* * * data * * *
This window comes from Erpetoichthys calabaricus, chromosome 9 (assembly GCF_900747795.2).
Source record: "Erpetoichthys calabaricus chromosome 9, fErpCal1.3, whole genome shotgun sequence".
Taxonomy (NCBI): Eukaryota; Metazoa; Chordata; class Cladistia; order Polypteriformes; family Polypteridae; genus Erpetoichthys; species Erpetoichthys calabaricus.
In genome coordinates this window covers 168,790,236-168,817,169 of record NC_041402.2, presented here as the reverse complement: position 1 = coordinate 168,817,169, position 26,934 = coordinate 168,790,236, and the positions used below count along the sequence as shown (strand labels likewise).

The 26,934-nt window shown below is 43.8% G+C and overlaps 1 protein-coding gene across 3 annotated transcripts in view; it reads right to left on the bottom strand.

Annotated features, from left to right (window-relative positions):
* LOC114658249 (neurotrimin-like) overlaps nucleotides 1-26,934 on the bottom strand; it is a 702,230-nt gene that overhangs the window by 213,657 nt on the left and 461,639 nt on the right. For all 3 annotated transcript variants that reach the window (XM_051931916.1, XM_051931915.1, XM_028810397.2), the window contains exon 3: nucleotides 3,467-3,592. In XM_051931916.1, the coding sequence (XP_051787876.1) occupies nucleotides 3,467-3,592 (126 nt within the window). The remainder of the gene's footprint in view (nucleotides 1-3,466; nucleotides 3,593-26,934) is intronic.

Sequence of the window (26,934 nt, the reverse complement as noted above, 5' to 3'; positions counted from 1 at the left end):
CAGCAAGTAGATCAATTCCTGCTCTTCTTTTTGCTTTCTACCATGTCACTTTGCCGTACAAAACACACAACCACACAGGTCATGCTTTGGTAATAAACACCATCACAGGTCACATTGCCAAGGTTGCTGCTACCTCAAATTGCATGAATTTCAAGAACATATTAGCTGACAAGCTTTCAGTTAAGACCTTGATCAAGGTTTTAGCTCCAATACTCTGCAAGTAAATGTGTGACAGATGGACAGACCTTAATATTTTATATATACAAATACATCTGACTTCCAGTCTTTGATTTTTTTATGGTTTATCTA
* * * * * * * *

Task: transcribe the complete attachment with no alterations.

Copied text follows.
This window comes from Erpetoichthys calabaricus, chromosome 9 (assembly GCF_900747795.2).
Source record: "Erpetoichthys calabaricus chromosome 9, fErpCal1.3, whole genome shotgun sequence".
Taxonomy (NCBI): Eukaryota; Metazoa; Chordata; class Cladistia; order Polypteriformes; family Polypteridae; genus Erpetoichthys; species Erpetoichthys calabaricus.
In genome coordinates this window covers 168,790,236-168,817,169 of record NC_041402.2, presented here as the reverse complement: position 1 = coordinate 168,817,169, position 26,934 = coordinate 168,790,236, and the positions used below count along the sequence as shown (strand labels likewise).

The 26,934-nt window shown below is 43.8% G+C and overlaps 1 protein-coding gene across 3 annotated transcripts in view; it reads right to left on the bottom strand.

Annotated features, from left to right (window-relative positions):
* LOC114658249 (neurotrimin-like) overlaps nucleotides 1-26,934 on the bottom strand; it is a 702,230-nt gene that overhangs the window by 213,657 nt on the left and 461,639 nt on the right. For all 3 annotated transcript variants that reach the window (XM_051931916.1, XM_051931915.1, XM_028810397.2), the window contains exon 3: nucleotides 3,467-3,592. In XM_051931916.1, the coding sequence (XP_051787876.1) occupies nucleotides 3,467-3,592 (126 nt within the window). The remainder of the gene's footprint in view (nucleotides 1-3,466; nucleotides 3,593-26,934) is intronic.

Sequence of the window (26,934 nt, the reverse complement as noted above, 5' to 3'; positions counted from 1 at the left end):
CAGCAAGTAGATCAATTCCTGCTCTTCTTTTTGCTTTCTACCATGTCACTTTGCCGTACAAAACACACAACCACACAGGTCATGCTTTGGTAATAAACACCATCACAGGTCACATTGCCAAGGTTGCTGCTACCTCAAATTGCATGAATTTCAAGAACATATTAGCTGACAAGCTTTCAGTTAAGACCTTGATCAAGGTTTTAGCTCCAATACTCTGCAAGTAAATGTGTGACAGATGGACAGACCTTAATATTTTATATATACAAATACATCTGACTTCCAGTCTTTGATTTTTTTATGGTTTATCTA